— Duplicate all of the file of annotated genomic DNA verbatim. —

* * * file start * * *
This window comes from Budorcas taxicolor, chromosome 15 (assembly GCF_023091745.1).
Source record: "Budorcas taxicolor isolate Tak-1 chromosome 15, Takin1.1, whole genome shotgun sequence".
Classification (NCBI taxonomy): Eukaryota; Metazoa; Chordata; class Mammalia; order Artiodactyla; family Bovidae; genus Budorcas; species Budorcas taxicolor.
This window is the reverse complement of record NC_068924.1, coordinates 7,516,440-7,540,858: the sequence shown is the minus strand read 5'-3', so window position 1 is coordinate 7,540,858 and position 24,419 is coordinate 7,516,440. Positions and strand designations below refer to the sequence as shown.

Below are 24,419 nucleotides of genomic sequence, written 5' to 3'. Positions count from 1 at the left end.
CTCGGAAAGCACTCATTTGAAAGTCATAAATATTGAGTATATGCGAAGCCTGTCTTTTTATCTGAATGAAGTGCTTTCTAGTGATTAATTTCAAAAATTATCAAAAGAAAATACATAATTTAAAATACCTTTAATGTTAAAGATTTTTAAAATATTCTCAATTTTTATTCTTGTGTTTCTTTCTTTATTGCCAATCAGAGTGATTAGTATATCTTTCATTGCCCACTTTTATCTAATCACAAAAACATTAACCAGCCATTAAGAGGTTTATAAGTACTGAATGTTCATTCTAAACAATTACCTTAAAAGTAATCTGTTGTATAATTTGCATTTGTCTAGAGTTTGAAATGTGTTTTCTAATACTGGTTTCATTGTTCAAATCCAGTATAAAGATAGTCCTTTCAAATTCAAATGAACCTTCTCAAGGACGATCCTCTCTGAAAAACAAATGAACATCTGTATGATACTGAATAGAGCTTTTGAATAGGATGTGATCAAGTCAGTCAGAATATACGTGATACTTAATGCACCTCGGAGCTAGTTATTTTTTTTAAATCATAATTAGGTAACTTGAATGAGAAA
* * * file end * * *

This window comes from Budorcas taxicolor, chromosome 15 (assembly GCF_023091745.1).
Source record: "Budorcas taxicolor isolate Tak-1 chromosome 15, Takin1.1, whole genome shotgun sequence".
Classification (NCBI taxonomy): Eukaryota; Metazoa; Chordata; class Mammalia; order Artiodactyla; family Bovidae; genus Budorcas; species Budorcas taxicolor.
This window is the reverse complement of record NC_068924.1, coordinates 7,516,440-7,540,858: the sequence shown is the minus strand read 5'-3', so window position 1 is coordinate 7,540,858 and position 24,419 is coordinate 7,516,440. Positions and strand designations below refer to the sequence as shown.

Below are 24,419 nucleotides of genomic sequence, written 5' to 3'. Positions count from 1 at the left end.
CTCGGAAAGCACTCATTTGAAAGTCATAAATATTGAGTATATGCGAAGCCTGTCTTTTTATCTGAATGAAGTGCTTTCTAGTGATTAATTTCAAAAATTATCAAAAGAAAATACATAATTTAAAATACCTTTAATGTTAAAGATTTTTAAAATATTCTCAATTTTTATTCTTGTGTTTCTTTCTTTATTGCCAATCAGAGTGATTAGTATATCTTTCATTGCCCACTTTTATCTAATCACAAAAACATTAACCAGCCATTAAGAGGTTTATAAGTACTGAATGTTCATTCTAAACAATTACCTTAAAAGTAATCTGTTGTATAATTTGCATTTGTCTAGAGTTTGAAATGTGTTTTCTAATACTGGTTTCATTGTTCAAATCCAGTATAAAGATAGTCCTTTCAAATTCAAATGAACCTTCTCAAGGACGATCCTCTCTGAAAAACAAATGAACATCTGTATGATACTGAATAGAGCTTTTGAATAGGATGTGATCAAGTCAGTCAGAATATACGTGATACTTAATGCACCTCGGAGCTAGTTATTTTTTTTAAATCATAATTAGGTAACTTGAATGAGAAA